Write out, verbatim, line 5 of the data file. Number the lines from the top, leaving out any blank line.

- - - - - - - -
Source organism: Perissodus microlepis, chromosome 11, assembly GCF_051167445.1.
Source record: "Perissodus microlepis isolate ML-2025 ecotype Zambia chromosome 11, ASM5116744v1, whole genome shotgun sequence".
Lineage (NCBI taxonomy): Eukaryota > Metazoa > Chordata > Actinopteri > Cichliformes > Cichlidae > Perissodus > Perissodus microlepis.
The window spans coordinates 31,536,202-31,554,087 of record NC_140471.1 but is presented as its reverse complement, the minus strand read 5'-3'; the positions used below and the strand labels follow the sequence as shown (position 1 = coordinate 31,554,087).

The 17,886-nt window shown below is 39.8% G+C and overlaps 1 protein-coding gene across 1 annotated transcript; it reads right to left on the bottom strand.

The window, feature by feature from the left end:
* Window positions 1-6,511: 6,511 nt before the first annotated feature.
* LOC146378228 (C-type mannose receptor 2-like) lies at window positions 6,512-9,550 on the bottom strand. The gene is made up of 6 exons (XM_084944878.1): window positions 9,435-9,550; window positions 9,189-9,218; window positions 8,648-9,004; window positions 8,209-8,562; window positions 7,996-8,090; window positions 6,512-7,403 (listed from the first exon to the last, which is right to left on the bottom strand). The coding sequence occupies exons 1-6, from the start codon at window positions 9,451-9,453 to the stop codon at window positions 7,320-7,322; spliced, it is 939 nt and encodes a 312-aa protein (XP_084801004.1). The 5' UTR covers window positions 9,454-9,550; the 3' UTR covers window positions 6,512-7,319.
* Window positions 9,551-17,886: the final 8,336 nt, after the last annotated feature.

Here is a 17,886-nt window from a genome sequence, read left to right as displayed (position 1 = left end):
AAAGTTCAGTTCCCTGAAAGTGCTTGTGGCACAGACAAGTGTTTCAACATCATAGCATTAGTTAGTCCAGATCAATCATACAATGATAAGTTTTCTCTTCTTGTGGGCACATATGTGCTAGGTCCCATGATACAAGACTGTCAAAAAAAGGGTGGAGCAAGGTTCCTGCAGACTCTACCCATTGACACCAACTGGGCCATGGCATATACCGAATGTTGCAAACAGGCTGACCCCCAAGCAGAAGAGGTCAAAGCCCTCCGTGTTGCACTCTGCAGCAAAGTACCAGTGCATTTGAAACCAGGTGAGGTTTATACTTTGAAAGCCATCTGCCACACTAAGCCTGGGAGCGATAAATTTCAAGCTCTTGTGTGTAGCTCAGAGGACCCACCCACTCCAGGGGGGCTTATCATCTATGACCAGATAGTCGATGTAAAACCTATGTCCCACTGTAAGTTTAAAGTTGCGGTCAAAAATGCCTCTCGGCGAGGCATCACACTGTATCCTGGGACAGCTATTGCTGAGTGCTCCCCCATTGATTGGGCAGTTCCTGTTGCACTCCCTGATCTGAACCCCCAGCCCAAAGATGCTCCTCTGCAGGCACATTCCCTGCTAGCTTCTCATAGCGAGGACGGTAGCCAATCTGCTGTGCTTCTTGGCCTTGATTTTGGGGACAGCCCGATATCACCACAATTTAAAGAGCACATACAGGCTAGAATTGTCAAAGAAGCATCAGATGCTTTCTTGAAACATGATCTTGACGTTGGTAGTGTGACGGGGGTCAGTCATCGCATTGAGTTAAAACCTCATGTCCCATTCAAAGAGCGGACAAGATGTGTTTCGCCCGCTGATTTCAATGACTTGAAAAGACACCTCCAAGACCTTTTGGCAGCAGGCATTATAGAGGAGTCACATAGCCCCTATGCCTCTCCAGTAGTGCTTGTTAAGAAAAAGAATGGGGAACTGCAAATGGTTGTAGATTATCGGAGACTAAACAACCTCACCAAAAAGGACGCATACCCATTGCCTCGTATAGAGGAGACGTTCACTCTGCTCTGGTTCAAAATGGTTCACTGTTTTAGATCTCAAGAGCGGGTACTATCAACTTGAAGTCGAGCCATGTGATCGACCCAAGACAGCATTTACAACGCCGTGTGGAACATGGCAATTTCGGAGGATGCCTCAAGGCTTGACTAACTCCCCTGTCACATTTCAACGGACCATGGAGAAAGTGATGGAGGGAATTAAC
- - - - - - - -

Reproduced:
The 17,886-nt window shown below is 39.8% G+C and overlaps 1 protein-coding gene across 1 annotated transcript; it reads right to left on the bottom strand.